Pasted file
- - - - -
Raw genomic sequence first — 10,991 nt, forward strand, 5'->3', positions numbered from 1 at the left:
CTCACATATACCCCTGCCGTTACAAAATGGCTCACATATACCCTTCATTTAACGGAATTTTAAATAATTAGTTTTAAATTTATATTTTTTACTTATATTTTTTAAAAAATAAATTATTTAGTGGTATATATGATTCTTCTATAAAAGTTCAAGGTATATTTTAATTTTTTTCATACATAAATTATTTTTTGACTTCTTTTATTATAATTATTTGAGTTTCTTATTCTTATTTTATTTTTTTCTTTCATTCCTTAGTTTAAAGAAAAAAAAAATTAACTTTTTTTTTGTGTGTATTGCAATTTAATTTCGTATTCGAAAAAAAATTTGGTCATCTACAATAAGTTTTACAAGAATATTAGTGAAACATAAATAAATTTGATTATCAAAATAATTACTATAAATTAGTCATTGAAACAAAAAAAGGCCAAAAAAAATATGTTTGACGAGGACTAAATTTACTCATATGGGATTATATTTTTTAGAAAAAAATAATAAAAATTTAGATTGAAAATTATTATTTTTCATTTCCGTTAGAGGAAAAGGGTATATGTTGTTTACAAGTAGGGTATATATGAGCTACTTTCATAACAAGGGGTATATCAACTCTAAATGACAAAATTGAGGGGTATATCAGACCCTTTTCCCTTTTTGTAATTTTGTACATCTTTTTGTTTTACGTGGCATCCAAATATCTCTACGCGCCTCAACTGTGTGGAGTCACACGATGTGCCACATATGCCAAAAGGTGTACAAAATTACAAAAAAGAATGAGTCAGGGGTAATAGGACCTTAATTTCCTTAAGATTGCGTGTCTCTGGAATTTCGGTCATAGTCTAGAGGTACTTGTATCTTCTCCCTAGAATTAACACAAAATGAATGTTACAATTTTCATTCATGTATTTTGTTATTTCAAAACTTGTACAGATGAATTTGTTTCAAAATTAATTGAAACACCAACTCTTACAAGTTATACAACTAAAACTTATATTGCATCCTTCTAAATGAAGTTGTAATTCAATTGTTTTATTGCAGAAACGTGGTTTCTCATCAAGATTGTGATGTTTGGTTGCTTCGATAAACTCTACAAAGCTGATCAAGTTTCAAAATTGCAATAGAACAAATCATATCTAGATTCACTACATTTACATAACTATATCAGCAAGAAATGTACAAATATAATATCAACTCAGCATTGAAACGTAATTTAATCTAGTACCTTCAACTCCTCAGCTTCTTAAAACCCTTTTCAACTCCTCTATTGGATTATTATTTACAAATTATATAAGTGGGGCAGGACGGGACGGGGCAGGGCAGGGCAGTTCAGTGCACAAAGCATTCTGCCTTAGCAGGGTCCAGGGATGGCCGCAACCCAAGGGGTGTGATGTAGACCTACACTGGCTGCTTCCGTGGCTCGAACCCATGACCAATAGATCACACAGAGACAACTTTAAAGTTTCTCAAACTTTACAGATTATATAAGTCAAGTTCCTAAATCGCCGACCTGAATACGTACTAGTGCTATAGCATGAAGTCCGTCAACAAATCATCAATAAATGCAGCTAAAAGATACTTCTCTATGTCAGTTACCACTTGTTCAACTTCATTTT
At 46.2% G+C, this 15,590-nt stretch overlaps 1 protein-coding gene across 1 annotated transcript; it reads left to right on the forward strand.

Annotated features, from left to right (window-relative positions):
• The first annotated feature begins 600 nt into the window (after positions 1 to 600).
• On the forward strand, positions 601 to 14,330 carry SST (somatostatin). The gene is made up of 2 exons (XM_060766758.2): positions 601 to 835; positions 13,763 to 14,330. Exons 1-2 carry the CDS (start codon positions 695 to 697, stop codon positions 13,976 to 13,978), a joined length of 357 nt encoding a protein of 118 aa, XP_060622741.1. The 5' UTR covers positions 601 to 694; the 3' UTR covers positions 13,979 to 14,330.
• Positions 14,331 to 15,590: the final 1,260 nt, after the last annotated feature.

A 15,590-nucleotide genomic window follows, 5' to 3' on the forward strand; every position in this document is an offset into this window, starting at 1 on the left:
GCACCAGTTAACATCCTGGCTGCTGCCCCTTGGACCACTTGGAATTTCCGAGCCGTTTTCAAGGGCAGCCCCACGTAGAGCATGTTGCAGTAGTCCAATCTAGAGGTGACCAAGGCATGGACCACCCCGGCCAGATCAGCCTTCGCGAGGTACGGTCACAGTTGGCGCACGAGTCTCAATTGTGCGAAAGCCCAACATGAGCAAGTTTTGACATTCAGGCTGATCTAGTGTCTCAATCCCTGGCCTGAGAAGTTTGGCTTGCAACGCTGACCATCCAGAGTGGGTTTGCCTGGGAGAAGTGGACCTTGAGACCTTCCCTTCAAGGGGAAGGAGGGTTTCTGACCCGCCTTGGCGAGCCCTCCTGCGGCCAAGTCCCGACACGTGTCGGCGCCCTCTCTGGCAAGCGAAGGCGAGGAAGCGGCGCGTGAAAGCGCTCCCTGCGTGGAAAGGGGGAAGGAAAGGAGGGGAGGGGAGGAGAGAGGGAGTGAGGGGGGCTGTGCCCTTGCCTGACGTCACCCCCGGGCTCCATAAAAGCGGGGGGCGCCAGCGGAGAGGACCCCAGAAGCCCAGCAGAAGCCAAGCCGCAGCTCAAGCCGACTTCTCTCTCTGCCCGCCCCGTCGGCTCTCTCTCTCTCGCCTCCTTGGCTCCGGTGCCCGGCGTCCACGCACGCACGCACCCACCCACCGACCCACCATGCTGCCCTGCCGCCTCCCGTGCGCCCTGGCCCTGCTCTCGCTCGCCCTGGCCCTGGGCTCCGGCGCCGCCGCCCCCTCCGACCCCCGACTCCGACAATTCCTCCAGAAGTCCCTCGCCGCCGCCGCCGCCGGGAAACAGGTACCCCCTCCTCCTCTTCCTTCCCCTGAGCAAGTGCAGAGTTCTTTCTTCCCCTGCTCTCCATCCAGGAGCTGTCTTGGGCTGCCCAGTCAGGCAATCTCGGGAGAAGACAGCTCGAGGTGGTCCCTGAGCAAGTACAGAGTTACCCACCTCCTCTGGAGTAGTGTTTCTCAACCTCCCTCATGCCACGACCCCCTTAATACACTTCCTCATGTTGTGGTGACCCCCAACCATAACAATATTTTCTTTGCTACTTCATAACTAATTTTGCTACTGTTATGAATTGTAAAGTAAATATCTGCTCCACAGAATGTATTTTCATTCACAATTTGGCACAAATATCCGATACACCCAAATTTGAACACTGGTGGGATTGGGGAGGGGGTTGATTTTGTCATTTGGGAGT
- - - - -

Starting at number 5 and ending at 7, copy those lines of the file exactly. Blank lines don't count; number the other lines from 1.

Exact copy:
• The first annotated feature begins 600 nt into the window (after positions 1 to 600).
• On the forward strand, positions 601 to 14,330 carry SST (somatostatin). The gene is made up of 2 exons (XM_060766758.2): positions 601 to 835; positions 13,763 to 14,330. Exons 1-2 carry the CDS (start codon positions 695 to 697, stop codon positions 13,976 to 13,978), a joined length of 357 nt encoding a protein of 118 aa, XP_060622741.1. The 5' UTR covers positions 601 to 694; the 3' UTR covers positions 13,979 to 14,330.
• Positions 14,331 to 15,590: the final 1,260 nt, after the last annotated feature.